_/Arches kai mesa/_, beginnings/leadings, and means. It's the
difference between (a) **will & character** and (b) **ability &
competence**. Aristotle wrote his ethical treatises about character
in a broader sense than exclusively that of morality, and character
in that broader sense is what it's about. It's a shame that Aristotle
didn't also write treatises about ability and competence,
_/hikanoteta/_. Now, a carpenter, for instance, is not simply a means
to carpentry, a means for carpented things to actualize themselves.

Has anyone every suggested such a thing?

You have commited yourself to that view in dividing everything into means
and ends ("instrumental value" and "inherent value"). Since you hold that
view, you must say that the carpenter's decision to do a job is a means
to that job or the end of that job.

No, that's not exactly my view.  As I said, things can have both
instrumental and inherent value.  So a carpenter might decide to do a job
because he needs the money and because he enjoys doing capentery.  I didn't
divide *everything* into "ends" and "means".  I noted that *values* can be
of two kinds or have two dimensions: instrumental and inherent.  Some
things aren't values at all - a decision is not usually a value for

I don't see the conceptual or discussional advantage of preferring to keep
framing means and ends as two instances of general ends -- values.

Perhaps it is because values can be negative, i.e. pain has a negative value for most and so it is never and end. However, it may be a means (pinch yourself to stay awake while driving).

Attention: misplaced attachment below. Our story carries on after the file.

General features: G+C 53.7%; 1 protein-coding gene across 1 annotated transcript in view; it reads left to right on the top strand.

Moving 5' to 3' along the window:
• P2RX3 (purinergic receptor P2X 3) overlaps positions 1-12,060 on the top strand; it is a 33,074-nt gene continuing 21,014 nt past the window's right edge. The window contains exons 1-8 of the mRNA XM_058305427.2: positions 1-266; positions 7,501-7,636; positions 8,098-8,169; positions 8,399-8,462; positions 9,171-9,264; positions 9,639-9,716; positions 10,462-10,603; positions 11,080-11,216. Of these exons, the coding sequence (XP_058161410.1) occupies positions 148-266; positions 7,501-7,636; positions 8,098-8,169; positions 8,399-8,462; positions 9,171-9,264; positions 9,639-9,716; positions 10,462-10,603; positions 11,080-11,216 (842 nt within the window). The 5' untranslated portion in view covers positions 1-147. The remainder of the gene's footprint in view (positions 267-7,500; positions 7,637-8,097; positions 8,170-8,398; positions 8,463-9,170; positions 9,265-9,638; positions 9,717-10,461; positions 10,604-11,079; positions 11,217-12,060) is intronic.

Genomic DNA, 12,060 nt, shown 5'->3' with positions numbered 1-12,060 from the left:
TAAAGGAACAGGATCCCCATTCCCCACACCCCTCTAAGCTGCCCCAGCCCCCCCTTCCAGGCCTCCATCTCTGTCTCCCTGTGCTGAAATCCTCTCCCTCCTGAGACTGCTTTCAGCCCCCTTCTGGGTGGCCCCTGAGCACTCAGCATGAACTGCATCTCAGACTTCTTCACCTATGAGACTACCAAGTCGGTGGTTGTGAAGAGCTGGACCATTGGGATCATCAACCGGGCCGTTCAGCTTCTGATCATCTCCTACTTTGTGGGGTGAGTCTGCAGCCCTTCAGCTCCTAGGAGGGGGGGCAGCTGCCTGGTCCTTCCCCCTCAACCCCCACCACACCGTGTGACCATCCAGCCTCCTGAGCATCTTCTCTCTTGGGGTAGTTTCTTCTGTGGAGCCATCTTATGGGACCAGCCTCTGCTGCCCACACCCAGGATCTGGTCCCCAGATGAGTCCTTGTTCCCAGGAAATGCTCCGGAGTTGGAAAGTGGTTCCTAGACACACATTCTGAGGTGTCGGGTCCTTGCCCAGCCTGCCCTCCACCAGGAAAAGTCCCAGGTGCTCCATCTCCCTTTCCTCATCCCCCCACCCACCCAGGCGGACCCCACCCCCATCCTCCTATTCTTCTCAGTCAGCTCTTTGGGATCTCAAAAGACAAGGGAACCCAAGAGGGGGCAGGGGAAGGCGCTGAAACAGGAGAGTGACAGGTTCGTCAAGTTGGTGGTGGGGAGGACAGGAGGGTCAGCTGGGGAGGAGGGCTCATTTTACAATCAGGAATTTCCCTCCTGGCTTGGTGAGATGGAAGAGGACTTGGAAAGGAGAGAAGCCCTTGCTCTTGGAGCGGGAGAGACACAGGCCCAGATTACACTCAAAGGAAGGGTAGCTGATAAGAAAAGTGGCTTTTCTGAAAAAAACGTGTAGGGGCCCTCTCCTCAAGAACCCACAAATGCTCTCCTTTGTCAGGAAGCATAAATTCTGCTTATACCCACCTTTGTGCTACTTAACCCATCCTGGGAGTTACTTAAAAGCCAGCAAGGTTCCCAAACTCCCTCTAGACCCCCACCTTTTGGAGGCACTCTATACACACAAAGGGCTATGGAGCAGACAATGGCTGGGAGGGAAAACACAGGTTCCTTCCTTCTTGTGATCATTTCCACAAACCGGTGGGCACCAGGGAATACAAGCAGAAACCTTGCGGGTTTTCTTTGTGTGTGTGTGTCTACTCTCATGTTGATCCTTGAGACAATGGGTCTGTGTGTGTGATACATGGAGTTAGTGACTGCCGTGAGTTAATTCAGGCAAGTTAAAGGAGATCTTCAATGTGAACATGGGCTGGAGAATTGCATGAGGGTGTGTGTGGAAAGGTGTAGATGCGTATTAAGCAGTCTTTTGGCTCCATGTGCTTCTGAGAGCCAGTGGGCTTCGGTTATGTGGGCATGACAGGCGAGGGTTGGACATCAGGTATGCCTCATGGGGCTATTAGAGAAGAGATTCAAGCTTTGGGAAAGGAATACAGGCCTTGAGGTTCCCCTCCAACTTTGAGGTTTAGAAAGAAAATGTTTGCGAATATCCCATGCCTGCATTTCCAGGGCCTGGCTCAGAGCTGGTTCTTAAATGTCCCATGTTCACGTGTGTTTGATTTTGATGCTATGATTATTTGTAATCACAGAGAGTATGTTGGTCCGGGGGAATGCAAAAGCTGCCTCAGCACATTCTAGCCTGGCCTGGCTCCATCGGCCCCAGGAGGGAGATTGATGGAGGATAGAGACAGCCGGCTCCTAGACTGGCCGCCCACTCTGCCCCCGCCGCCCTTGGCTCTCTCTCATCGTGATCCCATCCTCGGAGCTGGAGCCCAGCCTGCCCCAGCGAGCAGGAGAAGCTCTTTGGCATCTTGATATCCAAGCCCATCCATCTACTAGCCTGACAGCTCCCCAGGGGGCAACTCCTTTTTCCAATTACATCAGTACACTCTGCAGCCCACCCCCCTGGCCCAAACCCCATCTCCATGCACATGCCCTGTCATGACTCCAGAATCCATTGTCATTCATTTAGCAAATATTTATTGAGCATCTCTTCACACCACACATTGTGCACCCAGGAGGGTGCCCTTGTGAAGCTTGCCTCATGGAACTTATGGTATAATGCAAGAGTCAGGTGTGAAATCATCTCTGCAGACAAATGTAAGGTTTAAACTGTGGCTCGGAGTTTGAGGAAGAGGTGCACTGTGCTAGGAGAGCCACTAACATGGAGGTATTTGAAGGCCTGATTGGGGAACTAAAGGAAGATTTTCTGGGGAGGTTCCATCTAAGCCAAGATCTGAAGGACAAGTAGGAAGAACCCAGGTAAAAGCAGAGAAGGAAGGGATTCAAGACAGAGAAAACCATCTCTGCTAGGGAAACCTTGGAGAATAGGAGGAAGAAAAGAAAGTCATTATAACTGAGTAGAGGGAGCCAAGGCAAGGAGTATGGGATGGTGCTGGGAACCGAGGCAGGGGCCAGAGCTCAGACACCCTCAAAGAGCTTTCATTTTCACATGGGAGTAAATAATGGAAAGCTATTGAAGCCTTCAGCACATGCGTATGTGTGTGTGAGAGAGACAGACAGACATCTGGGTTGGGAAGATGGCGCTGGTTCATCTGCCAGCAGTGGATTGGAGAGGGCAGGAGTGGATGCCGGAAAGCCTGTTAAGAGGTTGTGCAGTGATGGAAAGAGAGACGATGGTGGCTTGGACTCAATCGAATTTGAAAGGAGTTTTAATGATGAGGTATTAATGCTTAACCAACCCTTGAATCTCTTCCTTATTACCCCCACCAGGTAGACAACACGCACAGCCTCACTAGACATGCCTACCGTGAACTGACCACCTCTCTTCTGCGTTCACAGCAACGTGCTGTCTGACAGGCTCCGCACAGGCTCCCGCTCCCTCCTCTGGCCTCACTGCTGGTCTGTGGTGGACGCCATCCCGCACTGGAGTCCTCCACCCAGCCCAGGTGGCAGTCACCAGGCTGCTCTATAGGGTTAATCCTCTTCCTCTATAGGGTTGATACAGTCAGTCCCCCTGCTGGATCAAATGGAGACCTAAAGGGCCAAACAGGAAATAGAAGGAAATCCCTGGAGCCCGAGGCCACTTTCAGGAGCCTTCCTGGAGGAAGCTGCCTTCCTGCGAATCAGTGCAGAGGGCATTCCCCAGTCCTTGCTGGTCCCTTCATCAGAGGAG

Nevertheless, the idea that a decision is not usually also a value leads to
incoherence. If a decision is not worth making, then why make it?

I was distinguishing "a decision" from "making a decision", the latter implies an action which is presumably of value.

And if the
decision to make a door is of value in making the door, and that value is
neither the value of a means nor the value of an end, then what sort of value
is it?

OK, I take your point. It can be regarded as of instrumental value "in making" the door. For example if I offered the carpenter a good price for a door and that motivated him to decide to make the door, then his decision would be part of the chain that eventuates in my getting the door I wanted.

For me, it's first of all the value of a kind of beginning, a taking
up or taking on, an empowering of oneself to risk a test. From another